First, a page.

The title of this article is unbelievably offensive, and unbelievably stupid. Unfortunately it only degrades from there. Such a detailed, lengthy article follows this incredibly brazen title. A level of unprecedented coverage on such a bold statement. Although what do yo expect from an agency that sends out an email with a title designed to make you click it.

  • Jennifer Huda

    It is common knowledge NOW. But the USDA recommendations and the diet industry in general in the 70s and 80s encouraged the population in general to consume low fat foods. They supported a carbohydrate rich diet for the sake of lowering dietary fat alone. Government subsidies for big agriculture and the corn industry put carbohydrates in foods that should never have a carbohydrate in them. Processed foods put convenience ahead of nutrition without looking at the larger affects on the population. As a country and culture ALL of our bodies are different from our parents' because of this boon in low-fat culture. I guess in essence we COULD all blame our mom's, but how would that help anyone? Were they supposed to know more than food scientists and the USDA/FDA? How about looking at this as a bigger cultural issue and working for more sweeping change than blaming the women who carried us for following what everyone thought was the responsible way to go. Another generation, and what we're doing now could be the cause of everyone's problems. A little breadth of thought would have been nice here.

  • Rick Mayhew

    I thought this article was going another direction. My Mom was worried when I was young because I was skinny and scrawny. She decided to feed me cinnamon sugar butter sandwiches (and other delicacies) after school so I would put some weight on. It worked. I ballooned to a weight that I fought for years to control. My only claim to fame now is I weigh substantially less than I did when I graduated from high school. Mom could have skipped the goodies. I found out I can add weight anytime I want to…

  • Kathleen Fuller, PhD

    As a biological anthropologist with a special focus in disease and adaptation, I found this post intriguing. I agree with Rachel Dvoskin that epigenetics research is in its infancy.

    However, mismatches between environmental factors and individual biology do result in health problems.

    I have multiple peer-reviewed articles on this topic. http://www.anthrohealth.net/ah...

    Also, please do not confuse me with the other Kathleen Fuller PHD who posted on this topic. I believe her background is in psychology.

  • Jennie Marlow

    I am frankly shocked that Fast Company would publish this kind of sophistry. Obesity is a complex disorder with many causal factors. "Blame your mother," has to be the most callow pseudo-analysis of the problem that one could possibly conceive.

  • Heather Buen

    It's articles like this that can lead pregnant women to do some very detrimental things in the name of trying to protect their unborn children. Rachel, your comments are spot on. But quit creating a sense of fear for pregnant moms or they will stop eating foods they should be eating out of fear of putting their children at risk. I've seen too many facebook posts from concerned and smart moms quoting untrue media sensationalized studies and stories. We need to be informed and empowered with accurate statistics and reporting. I'd like to see a study that shows what happens with adopted children who were raised by other parents, to see if this really holds up to the test. Irresponsible reporting!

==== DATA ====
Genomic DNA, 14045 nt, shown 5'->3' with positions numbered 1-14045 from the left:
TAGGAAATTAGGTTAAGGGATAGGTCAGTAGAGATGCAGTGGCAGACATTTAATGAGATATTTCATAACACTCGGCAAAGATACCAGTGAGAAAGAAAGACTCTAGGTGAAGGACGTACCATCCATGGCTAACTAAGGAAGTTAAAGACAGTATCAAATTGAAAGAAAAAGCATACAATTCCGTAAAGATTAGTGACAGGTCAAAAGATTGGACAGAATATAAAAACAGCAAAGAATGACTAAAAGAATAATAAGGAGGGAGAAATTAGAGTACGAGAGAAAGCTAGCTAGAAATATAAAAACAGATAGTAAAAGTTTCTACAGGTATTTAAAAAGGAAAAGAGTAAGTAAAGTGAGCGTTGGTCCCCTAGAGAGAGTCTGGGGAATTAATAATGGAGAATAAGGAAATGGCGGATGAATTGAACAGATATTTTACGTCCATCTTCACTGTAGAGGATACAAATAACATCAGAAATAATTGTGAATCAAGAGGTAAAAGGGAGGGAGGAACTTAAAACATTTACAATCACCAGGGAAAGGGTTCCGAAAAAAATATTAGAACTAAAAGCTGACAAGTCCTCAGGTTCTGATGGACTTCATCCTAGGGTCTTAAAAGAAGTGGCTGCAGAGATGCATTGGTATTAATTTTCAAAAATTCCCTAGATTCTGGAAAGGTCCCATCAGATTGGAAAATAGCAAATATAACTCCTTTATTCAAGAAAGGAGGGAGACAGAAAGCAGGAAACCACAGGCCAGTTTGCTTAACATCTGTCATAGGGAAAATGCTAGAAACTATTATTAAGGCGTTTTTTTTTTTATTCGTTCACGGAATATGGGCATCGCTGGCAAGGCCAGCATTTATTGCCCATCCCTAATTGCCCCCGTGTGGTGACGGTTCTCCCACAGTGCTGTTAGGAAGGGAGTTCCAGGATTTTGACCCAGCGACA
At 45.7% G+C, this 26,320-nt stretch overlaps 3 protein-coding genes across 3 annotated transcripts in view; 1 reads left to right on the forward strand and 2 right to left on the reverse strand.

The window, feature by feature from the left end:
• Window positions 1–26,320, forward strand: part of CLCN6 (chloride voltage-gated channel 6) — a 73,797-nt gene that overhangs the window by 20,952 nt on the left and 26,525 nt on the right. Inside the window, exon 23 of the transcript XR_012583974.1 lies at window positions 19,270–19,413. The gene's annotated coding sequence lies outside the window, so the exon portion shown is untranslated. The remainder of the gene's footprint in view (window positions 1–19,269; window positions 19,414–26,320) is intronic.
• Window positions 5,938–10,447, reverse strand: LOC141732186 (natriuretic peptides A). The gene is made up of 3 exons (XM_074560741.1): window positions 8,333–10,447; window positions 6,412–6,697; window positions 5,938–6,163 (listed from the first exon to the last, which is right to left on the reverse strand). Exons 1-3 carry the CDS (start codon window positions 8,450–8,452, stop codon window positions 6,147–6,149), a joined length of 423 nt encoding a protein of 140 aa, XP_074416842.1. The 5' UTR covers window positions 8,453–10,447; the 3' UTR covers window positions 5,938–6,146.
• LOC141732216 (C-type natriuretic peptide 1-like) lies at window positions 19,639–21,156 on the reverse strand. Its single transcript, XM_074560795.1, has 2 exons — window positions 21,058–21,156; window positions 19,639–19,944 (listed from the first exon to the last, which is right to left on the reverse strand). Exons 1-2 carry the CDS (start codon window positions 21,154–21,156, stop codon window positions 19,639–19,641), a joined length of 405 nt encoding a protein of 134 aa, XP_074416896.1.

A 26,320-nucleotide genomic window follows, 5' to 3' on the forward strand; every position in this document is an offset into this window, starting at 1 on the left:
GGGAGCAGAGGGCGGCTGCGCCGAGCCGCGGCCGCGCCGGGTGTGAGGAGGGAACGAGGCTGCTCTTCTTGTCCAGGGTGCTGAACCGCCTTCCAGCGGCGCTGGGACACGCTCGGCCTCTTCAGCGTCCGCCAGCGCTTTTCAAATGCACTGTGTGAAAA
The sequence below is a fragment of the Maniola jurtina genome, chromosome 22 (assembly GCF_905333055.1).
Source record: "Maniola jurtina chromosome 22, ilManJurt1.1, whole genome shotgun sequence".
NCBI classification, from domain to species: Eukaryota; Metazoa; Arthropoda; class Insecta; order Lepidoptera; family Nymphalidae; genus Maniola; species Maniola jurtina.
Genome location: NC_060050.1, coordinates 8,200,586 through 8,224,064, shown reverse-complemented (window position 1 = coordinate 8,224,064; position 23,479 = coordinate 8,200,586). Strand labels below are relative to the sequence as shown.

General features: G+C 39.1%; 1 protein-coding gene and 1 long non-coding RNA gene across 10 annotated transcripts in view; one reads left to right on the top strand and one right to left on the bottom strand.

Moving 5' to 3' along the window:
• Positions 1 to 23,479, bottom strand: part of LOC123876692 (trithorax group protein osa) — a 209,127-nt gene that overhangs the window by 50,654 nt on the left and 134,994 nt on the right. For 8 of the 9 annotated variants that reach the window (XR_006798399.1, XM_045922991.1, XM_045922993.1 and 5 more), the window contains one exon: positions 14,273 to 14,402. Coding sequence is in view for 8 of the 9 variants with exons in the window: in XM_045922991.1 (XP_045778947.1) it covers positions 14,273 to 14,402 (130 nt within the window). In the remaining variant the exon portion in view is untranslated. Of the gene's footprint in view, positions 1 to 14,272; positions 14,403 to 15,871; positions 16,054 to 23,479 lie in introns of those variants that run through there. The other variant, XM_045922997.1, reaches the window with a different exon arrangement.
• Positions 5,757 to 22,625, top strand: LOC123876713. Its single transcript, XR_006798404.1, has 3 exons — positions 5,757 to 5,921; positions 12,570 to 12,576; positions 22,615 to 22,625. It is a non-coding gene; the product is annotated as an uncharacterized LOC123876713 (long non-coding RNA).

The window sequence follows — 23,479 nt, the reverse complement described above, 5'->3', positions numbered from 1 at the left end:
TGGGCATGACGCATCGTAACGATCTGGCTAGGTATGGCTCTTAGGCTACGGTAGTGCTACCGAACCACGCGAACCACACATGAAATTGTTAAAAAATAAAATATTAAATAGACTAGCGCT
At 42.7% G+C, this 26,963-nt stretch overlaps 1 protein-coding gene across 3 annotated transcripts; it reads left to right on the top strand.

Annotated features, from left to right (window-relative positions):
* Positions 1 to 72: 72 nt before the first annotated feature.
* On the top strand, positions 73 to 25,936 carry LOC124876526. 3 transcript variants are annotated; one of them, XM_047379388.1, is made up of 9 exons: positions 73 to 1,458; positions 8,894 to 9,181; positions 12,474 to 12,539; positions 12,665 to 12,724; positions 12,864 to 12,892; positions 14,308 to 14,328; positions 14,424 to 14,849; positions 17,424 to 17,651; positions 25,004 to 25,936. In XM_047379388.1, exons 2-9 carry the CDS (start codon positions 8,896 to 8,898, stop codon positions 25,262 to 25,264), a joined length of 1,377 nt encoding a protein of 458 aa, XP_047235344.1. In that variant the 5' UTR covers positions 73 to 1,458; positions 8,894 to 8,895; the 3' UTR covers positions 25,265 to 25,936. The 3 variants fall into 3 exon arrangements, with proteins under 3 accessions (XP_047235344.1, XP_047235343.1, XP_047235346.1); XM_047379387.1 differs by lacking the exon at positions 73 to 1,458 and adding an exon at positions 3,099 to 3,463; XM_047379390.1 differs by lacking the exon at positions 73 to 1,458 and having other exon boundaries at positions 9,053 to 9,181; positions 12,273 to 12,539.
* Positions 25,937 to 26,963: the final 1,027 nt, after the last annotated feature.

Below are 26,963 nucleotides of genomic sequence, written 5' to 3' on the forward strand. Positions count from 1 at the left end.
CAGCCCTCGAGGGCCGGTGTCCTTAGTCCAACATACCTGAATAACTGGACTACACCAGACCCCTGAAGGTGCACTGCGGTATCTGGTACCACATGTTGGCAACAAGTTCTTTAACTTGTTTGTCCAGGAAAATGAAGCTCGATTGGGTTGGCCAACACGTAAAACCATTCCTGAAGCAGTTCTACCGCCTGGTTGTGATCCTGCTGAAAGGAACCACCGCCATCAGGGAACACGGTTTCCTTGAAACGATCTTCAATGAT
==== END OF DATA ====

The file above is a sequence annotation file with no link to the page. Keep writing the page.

• Rachel Dvoskin

    While I appreciate the sentiment and value of this post, I believe it's been framed and written irresponsibly. I'm a geneticist who has worked as both an academic and a science journalist, and I've seen the damage that overstating and sensationalizing--by both scientists and the media--can do.

    I appreciate that the current online science media climate precludes, in many cases, adequate researching and reporting of a news story, but:
    - This post (I assume) is based on a press release only (see "study" link); the original article is not yet published and can not be evaluated for its merit
    - This is a controversial topic--one that involves potential stigma and discrimination--and should be framed more responsibly (take the headline, for example)
    - This type of epigenetics research is extremely new, and statements like this cannot be made on the basis of a single study. Granted they always are, so I am not trying to pick on the author here. Just trying to point out that this finding is by no means a forgone conclusion.

  • Brad

    Sensible article. It's not supposed to be a general rule. So if you skinny and your mom is fat or she ate unhealthily during your time in her womb, it's not rule that you'll be obese or NOT skinny.

    It's logical that since the food the baby is eating is coming from the mom that it should be healthy food.
    Just because it doesn't relate to you does not make this article terrible.

    It's common sense really, not sure why we need a study to back this up.

  • The Greatness

    terrible article. my mom is the last reason i am skinny. she has absolutely nothing to do with it. trust and believe.